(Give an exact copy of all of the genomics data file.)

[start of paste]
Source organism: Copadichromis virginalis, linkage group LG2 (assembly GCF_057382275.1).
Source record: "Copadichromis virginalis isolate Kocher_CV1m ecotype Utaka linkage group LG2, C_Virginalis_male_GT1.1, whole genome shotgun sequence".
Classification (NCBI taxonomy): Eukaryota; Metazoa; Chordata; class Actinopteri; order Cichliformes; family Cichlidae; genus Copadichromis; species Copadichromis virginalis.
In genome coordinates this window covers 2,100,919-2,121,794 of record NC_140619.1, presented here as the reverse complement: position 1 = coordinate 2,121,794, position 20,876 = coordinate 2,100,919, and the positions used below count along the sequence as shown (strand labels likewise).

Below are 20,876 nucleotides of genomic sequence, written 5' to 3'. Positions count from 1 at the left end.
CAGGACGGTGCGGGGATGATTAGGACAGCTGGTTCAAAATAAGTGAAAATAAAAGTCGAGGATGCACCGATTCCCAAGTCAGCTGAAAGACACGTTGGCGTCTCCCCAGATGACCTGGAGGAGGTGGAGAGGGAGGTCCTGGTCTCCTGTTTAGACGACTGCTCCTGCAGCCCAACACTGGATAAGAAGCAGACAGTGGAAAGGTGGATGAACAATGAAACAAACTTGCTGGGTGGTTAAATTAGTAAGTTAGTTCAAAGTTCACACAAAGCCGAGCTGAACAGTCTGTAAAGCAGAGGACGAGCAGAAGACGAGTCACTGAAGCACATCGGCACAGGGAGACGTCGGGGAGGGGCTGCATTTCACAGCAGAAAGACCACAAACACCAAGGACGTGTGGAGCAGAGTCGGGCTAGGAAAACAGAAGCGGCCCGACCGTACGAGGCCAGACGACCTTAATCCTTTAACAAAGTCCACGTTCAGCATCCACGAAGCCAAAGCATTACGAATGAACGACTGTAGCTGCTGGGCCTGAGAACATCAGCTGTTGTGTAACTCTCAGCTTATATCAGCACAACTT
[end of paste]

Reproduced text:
Source organism: Copadichromis virginalis, linkage group LG2 (assembly GCF_057382275.1).
Source record: "Copadichromis virginalis isolate Kocher_CV1m ecotype Utaka linkage group LG2, C_Virginalis_male_GT1.1, whole genome shotgun sequence".
Classification (NCBI taxonomy): Eukaryota; Metazoa; Chordata; class Actinopteri; order Cichliformes; family Cichlidae; genus Copadichromis; species Copadichromis virginalis.
In genome coordinates this window covers 2,100,919-2,121,794 of record NC_140619.1, presented here as the reverse complement: position 1 = coordinate 2,121,794, position 20,876 = coordinate 2,100,919, and the positions used below count along the sequence as shown (strand labels likewise).

Below are 20,876 nucleotides of genomic sequence, written 5' to 3'. Positions count from 1 at the left end.
CAGGACGGTGCGGGGATGATTAGGACAGCTGGTTCAAAATAAGTGAAAATAAAAGTCGAGGATGCACCGATTCCCAAGTCAGCTGAAAGACACGTTGGCGTCTCCCCAGATGACCTGGAGGAGGTGGAGAGGGAGGTCCTGGTCTCCTGTTTAGACGACTGCTCCTGCAGCCCAACACTGGATAAGAAGCAGACAGTGGAAAGGTGGATGAACAATGAAACAAACTTGCTGGGTGGTTAAATTAGTAAGTTAGTTCAAAGTTCACACAAAGCCGAGCTGAACAGTCTGTAAAGCAGAGGACGAGCAGAAGACGAGTCACTGAAGCACATCGGCACAGGGAGACGTCGGGGAGGGGCTGCATTTCACAGCAGAAAGACCACAAACACCAAGGACGTGTGGAGCAGAGTCGGGCTAGGAAAACAGAAGCGGCCCGACCGTACGAGGCCAGACGACCTTAATCCTTTAACAAAGTCCACGTTCAGCATCCACGAAGCCAAAGCATTACGAATGAACGACTGTAGCTGCTGGGCCTGAGAACATCAGCTGTTGTGTAACTCTCAGCTTATATCAGCACAACTT